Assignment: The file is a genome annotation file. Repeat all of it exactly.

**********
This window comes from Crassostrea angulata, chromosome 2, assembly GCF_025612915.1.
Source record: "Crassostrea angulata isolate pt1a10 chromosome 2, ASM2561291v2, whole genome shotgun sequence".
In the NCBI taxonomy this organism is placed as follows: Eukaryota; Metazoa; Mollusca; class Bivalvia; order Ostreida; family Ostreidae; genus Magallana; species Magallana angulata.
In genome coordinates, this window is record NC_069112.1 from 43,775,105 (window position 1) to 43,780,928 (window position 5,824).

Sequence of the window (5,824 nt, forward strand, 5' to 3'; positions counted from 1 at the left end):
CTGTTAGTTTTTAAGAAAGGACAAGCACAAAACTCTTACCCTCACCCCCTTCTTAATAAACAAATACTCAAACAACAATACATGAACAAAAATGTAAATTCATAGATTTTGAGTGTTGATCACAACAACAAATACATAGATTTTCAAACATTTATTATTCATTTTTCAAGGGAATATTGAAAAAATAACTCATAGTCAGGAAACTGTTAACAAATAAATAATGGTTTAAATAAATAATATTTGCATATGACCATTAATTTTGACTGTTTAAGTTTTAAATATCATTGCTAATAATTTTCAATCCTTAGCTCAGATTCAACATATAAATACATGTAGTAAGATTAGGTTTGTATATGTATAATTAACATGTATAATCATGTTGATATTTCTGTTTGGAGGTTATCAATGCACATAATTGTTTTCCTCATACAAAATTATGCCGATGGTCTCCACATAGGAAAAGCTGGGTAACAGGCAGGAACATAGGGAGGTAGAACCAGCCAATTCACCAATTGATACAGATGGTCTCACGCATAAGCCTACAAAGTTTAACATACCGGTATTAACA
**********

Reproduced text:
This window comes from Crassostrea angulata, chromosome 2, assembly GCF_025612915.1.
Source record: "Crassostrea angulata isolate pt1a10 chromosome 2, ASM2561291v2, whole genome shotgun sequence".
In the NCBI taxonomy this organism is placed as follows: Eukaryota; Metazoa; Mollusca; class Bivalvia; order Ostreida; family Ostreidae; genus Magallana; species Magallana angulata.
In genome coordinates, this window is record NC_069112.1 from 43,775,105 (window position 1) to 43,780,928 (window position 5,824).

Sequence of the window (5,824 nt, forward strand, 5' to 3'; positions counted from 1 at the left end):
CTGTTAGTTTTTAAGAAAGGACAAGCACAAAACTCTTACCCTCACCCCCTTCTTAATAAACAAATACTCAAACAACAATACATGAACAAAAATGTAAATTCATAGATTTTGAGTGTTGATCACAACAACAAATACATAGATTTTCAAACATTTATTATTCATTTTTCAAGGGAATATTGAAAAAATAACTCATAGTCAGGAAACTGTTAACAAATAAATAATGGTTTAAATAAATAATATTTGCATATGACCATTAATTTTGACTGTTTAAGTTTTAAATATCATTGCTAATAATTTTCAATCCTTAGCTCAGATTCAACATATAAATACATGTAGTAAGATTAGGTTTGTATATGTATAATTAACATGTATAATCATGTTGATATTTCTGTTTGGAGGTTATCAATGCACATAATTGTTTTCCTCATACAAAATTATGCCGATGGTCTCCACATAGGAAAAGCTGGGTAACAGGCAGGAACATAGGGAGGTAGAACCAGCCAATTCACCAATTGATACAGATGGTCTCACGCATAAGCCTACAAAGTTTAACATACCGGTATTAACA